ABSTRACT: There is compelling evidence of a genetic foundation of patient-reported quality of life (QOL). Given the rapid development of substantial scientific advances in this area of research, the current paper updates and extends reviews published in 2010. The objective was to provide an updated overview of the biological pathways, candidate genes, and molecular markers involved in fatigue, pain, negative (depressed mood) and positive (well-being/happiness) emotional functioning, social functioning, and overall QOL. We followed a purposeful search algorithm of existing literature to capture empirical papers investigating the relationship between biological pathways and molecular markers and the identified QOL domains. Multiple major pathways are involved in each QOL domain. The inflammatory pathway has the strongest evidence as a controlling mechanism underlying fatigue. Inflammation and neurotransmission are key processes involved in pain perception, and the catechol-O-methyltransferase (COMT) gene is associated with multiple sorts of pain. The neurotransmitter and neuroplasticity theories have the strongest evidence for their relationship with depression. Oxytocin-related genes and genes involved in the serotonergic and dopaminergic pathways play a role in social functioning. Inflammatory pathways, via cytokines, also play an important role in overall QOL. Whereas the current findings need future experiments and replication efforts, they will provide researchers supportive background information when embarking on studies relating candidate genes and/or molecular markers to QOL domains. The ultimate goal of this area of research is to enhance patients' QOL.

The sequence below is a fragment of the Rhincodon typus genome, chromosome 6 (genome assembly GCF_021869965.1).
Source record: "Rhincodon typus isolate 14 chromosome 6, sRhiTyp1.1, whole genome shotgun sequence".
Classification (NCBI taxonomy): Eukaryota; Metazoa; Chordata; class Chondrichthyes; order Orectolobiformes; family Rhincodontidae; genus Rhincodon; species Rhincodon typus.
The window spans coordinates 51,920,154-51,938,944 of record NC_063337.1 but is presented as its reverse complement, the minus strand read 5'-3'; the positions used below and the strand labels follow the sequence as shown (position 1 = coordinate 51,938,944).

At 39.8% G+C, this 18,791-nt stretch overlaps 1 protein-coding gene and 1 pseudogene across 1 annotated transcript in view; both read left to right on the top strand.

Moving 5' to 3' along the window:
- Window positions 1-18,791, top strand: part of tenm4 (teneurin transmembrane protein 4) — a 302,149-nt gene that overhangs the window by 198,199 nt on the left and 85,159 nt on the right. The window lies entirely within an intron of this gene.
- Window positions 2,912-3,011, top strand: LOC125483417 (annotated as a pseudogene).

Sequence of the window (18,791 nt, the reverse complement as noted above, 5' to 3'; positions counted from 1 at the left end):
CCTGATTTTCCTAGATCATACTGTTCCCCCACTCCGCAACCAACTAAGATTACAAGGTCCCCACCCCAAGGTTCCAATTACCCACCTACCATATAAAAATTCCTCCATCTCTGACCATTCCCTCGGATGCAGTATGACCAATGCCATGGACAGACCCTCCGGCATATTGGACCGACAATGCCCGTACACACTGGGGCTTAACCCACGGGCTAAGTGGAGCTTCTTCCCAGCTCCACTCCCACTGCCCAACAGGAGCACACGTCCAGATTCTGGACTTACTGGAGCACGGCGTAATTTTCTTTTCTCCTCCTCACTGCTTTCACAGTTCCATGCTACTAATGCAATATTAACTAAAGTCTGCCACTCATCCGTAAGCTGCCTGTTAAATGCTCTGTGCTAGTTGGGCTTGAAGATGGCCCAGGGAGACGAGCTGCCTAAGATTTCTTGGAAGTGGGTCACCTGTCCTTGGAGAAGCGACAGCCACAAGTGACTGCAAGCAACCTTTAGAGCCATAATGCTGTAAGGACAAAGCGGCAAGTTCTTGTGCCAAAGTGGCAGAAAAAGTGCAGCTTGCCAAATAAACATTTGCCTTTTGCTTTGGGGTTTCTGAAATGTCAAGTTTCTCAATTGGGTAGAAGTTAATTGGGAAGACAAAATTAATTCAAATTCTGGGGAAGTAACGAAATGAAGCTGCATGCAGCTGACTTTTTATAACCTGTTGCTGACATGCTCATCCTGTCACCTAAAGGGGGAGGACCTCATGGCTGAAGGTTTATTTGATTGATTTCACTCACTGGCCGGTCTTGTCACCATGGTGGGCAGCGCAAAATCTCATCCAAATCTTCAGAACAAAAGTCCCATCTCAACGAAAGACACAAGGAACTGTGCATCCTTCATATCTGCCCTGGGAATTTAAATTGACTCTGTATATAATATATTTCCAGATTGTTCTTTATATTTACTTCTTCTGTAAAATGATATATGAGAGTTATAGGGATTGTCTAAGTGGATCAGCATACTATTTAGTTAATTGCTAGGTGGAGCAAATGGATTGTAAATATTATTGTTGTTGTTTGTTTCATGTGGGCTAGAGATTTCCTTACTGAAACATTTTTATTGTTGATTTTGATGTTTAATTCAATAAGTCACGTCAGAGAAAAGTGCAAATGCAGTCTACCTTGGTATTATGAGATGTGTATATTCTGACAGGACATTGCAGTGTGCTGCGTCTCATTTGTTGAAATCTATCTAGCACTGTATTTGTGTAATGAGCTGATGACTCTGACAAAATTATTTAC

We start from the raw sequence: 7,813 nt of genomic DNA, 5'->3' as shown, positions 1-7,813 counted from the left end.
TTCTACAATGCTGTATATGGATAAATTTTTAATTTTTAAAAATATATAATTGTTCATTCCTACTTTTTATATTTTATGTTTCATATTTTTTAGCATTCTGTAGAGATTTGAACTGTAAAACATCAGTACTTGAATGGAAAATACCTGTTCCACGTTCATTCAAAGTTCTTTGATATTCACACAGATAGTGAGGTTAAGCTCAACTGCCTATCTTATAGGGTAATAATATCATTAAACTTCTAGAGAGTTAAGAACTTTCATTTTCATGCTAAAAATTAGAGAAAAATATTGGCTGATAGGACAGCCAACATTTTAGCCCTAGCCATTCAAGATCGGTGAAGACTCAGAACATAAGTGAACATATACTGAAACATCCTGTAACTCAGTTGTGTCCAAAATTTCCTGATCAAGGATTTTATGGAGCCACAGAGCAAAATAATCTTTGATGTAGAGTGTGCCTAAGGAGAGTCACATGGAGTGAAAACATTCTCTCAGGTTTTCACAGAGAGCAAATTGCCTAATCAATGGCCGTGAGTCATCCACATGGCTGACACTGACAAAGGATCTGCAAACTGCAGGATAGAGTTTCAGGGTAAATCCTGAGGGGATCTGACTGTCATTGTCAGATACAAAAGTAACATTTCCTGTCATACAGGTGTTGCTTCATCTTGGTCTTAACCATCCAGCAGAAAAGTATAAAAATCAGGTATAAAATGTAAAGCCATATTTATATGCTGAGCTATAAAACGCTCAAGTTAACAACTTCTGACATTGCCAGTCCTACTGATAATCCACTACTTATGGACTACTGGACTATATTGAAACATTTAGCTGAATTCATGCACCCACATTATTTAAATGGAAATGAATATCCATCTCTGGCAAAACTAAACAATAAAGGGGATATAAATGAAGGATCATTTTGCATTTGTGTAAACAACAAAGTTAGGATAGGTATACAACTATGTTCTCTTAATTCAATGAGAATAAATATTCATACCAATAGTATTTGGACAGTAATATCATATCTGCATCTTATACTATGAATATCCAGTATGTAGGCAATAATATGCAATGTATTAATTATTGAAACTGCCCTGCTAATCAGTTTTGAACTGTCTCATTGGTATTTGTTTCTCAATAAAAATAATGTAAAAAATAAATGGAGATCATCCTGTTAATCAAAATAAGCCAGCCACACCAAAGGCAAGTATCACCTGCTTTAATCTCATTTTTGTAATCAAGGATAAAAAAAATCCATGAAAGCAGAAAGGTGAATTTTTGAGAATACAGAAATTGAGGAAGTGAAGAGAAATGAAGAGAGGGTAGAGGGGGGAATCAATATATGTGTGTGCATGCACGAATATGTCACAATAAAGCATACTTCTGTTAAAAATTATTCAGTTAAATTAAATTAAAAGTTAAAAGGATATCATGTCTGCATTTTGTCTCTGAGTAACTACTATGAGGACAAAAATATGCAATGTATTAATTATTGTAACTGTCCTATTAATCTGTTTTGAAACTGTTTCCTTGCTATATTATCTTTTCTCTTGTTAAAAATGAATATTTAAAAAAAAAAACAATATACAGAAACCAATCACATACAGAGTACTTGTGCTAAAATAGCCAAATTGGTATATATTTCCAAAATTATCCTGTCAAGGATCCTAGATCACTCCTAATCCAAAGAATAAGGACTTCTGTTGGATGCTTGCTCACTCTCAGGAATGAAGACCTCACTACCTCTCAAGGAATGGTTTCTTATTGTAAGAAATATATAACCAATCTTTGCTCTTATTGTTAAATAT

Quality of Life Research 03/2014; · 2.86 Impact Factor
  • Source
    [Show abstract] [Hide abstract]